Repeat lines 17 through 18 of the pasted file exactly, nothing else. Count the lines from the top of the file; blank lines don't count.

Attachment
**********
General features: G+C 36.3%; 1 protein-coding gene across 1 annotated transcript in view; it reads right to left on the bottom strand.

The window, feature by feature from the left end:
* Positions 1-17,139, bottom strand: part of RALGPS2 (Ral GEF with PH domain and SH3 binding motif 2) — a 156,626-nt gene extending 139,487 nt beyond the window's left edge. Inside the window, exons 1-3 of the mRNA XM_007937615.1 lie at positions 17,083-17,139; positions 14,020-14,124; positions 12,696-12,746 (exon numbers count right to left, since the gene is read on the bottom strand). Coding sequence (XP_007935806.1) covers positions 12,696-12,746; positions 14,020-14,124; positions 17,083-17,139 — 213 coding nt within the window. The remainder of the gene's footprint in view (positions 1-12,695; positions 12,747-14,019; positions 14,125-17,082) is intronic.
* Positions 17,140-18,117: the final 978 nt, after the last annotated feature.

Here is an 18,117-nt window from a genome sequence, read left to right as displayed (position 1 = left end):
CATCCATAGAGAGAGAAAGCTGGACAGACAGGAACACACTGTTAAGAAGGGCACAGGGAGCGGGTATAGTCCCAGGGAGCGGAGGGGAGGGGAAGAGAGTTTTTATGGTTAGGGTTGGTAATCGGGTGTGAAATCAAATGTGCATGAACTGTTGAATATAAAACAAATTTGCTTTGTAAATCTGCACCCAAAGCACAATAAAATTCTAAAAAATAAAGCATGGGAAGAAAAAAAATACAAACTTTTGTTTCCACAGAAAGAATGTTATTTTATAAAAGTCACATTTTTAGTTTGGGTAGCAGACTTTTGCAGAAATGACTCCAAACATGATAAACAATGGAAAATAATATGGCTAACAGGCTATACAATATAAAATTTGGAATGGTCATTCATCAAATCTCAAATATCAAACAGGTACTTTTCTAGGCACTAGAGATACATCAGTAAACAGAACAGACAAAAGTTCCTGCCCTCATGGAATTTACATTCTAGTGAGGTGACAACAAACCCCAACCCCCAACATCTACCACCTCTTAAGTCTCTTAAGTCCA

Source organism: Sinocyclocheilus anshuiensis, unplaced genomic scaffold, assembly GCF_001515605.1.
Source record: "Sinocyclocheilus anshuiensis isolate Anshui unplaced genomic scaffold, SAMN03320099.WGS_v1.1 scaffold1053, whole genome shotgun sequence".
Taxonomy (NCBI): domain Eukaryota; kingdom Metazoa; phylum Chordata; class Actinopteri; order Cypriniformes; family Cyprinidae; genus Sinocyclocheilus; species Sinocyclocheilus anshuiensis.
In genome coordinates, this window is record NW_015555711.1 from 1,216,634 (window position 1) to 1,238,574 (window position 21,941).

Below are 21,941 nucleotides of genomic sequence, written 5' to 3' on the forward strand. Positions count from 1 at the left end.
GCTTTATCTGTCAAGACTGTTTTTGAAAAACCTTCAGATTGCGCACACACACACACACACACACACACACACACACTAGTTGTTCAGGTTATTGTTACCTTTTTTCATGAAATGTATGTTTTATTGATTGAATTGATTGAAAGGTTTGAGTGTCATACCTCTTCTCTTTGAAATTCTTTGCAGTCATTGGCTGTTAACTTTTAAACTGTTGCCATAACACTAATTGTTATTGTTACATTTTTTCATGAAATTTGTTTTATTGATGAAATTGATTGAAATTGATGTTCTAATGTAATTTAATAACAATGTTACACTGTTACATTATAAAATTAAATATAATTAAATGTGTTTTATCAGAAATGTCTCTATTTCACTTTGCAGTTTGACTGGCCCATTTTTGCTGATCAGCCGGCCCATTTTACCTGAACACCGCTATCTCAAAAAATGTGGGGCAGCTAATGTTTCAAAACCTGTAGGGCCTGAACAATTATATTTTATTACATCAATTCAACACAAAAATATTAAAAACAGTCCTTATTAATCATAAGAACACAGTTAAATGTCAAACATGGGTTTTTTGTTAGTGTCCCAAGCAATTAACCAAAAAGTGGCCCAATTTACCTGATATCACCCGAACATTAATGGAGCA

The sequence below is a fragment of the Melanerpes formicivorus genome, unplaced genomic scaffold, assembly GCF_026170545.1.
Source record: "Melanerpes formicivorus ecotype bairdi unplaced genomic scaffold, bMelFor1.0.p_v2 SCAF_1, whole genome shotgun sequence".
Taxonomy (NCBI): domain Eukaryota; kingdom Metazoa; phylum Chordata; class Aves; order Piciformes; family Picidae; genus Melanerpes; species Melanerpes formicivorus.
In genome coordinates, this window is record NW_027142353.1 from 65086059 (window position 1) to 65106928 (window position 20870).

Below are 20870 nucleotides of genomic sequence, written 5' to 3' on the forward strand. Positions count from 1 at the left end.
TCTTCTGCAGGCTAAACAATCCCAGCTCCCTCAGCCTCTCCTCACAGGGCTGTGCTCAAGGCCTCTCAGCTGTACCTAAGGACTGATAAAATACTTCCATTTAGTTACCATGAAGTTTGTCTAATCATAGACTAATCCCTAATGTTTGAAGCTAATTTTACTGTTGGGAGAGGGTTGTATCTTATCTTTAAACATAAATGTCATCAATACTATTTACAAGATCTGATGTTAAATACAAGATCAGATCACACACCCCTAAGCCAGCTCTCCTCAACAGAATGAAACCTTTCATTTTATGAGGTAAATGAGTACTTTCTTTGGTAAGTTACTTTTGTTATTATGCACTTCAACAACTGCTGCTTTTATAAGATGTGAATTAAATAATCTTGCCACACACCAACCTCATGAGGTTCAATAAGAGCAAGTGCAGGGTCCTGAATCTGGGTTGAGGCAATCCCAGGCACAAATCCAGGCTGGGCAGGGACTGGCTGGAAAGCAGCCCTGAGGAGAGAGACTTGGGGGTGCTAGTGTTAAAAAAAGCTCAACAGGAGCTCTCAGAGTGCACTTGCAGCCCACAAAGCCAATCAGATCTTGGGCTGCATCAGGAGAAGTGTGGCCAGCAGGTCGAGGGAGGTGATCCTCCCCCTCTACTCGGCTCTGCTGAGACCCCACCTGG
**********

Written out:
Below are 20870 nucleotides of genomic sequence, written 5' to 3' on the forward strand. Positions count from 1 at the left end.
TCTTCTGCAGGCTAAACAATCCCAGCTCCCTCAGCCTCTCCTCACAGGGCTGTGCTCAAGGCCTCTCAGCTGTACCTAAGGACTGATAAAATACTTCCATTTAGTTACCATGAAGTTTGTCTAATCATAGACTAATCCCTAATGTTTGAAGCTAATTTTACTGTTGGGAGAGGGTTGTATCTTATCTTTAAACATAAATGTCATCAATACTATTTACAAGATCTGATGTTAAATACAAGATCAGATCACACACCCCTAAGCCAGCTCTCCTCAACAGAATGAAACCTTTCATTTTATGAGGTAAATGAGTACTTTCTTTGGTAAGTTACTTTTGTTATTATGCACTTCAACAACTGCTGCTTTTATAAGATGTGAATTAAATAATCTTGCCACACACCAACCTCATGAGGTTCAATAAGAGCAAGTGCAGGGTCCTGAATCTGGGTTGAGGCAATCCCAGGCACAAATCCAGGCTGGGCAGGGACTGGCTGGAAAGCAGCCCTGAGGAGAGAGACTTGGGGGTGCTAGTGTTAAAAAAAGCTCAACAGGAGCTCTCAGAGTGCACTTGCAGCCCACAAAGCCAATCAGATCTTGGGCTGCATCAGGAGAAGTGTGGCCAGCAGGTCGAGGGAGGTGATCCTCCCCCTCTACTCGGCTCTGCTGAGACCCCACCTGG